Recommendations for Teacher Leaders

Teacher leaders can play an important role in their schools’ growth in regard to inclusive math education, by:

  • Supporting triadal communication (teachers, families, and students) about the purposes of math education, and the elements of school and classroom culture, curriculum, and pedagogy that reflect the resources, challenges, and intentions of the participants in the conversation.
  • Initiating and facilitating effective communication between math teachers and teachers of other subjects, with the goal of sharing insight and knowledge about the students and their lives outside the math classroom.
  • Advocating for, or implementing, professional development that includes intentional teacher inquiry about their own practice, informed by in-depth child studies.


Recommendations for Researchers

Many of the points raised in this Theme of the Month present rich opportunities for research that can be of value to practitioners. For example, there is considerable need for descriptive and analytic case studies of the effects of culturally supportive pedagogy on student self-efficacy and learning. Moreover, there is a need also for studies of math teachers’ learning to adapt their curriculum, pedagogy, and assessments to create and sustain a math learning culture that is inclusive and productive. Finally, the approach taken by our panelists sees parents and other stakeholders as participants in their children’s math learning: what new questions and developments arise when “practitioner” is construed to include these out-of-school educators?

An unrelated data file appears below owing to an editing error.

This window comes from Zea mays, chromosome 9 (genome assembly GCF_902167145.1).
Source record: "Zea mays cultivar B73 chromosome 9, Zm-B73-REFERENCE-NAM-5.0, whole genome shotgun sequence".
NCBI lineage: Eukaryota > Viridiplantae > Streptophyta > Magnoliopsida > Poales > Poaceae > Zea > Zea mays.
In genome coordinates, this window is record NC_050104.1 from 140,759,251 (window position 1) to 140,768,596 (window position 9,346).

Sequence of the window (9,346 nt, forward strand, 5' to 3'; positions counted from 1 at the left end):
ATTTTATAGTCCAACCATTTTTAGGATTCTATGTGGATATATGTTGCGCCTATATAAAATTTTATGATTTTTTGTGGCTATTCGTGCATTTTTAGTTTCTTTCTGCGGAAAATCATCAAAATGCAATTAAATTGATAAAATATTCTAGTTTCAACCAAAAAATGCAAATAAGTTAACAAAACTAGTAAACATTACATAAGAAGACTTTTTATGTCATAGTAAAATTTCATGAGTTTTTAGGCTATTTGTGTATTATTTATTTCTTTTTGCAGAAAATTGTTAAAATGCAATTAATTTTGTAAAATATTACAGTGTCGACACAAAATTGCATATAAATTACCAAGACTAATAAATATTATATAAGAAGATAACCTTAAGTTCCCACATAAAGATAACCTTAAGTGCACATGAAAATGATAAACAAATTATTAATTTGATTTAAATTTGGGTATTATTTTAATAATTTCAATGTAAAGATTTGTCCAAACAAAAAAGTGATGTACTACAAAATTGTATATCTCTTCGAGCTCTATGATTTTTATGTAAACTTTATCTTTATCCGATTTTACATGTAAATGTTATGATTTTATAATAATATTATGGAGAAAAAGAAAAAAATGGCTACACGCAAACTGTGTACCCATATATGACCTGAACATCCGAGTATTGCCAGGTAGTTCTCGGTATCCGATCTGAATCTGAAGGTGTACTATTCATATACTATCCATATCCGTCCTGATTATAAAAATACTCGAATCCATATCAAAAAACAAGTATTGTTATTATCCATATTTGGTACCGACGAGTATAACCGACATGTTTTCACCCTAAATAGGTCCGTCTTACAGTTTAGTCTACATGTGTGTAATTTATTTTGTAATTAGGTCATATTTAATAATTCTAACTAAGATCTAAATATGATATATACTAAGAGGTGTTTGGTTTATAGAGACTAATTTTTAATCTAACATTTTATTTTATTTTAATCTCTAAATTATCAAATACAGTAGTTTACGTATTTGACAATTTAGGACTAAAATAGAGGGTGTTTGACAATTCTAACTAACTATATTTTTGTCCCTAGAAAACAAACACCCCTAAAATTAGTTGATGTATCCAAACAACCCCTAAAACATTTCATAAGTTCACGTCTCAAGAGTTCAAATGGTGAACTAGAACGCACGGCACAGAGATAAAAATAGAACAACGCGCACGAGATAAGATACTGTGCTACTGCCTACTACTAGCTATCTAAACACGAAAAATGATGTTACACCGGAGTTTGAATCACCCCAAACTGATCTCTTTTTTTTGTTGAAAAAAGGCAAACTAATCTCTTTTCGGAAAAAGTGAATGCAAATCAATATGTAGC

Recommendations for Administrators and Policymakers

As with most significant changes in school culture and practice, administrators and policy makers can play an important role as they listen to the steps that teachers are seeking to take to make math education more inclusive. Such innovations will require support to make time for collaboration, build community connections, and undertake the kinds of teacher inquiry that have been suggested in this Theme. Administrators and policy makers will be most effective in their support and collaboration if they are informed, intentional, and strategic about envisioning and moving towards an inclusive math education for the children we are educating now.



Aguirre, J., Herbel-Eisenmann, B., Celedón-Pattichis, S., Civil, M., Wilkerson, T., Stephan, M., Pape, S., & Clements, D. H. (2017) Equity within mathematics education research as a political act: Moving from choice to intentional collective professional responsibility. Journal for Research in Mathematics Education, 48(2), 124-147.

Ballenger, C. (2009). Puzzling moments, teachable moments: Practicing teacher research in urban classrooms. New York: Teachers College Press.

González, N., L.C. Moll, and C. Amanti (eds) (2005). Funds of knowledge: Theorizing practices in households, communities, and classrooms. New York: Routledge.

McGee, E. O. (2020). Black, brown, bruised: How racialized STEM education stifles innovation. Cambridge, MA: Harvard Education Press.

Mehan, H. (1996). The Construction of an LD Student: A Case Study in the Politics of Representation. In Natural Histories of Discourse. Michael Silverstein and Greg Urban, eds. Pp. 253–276.Chicago: University of Chicago Press.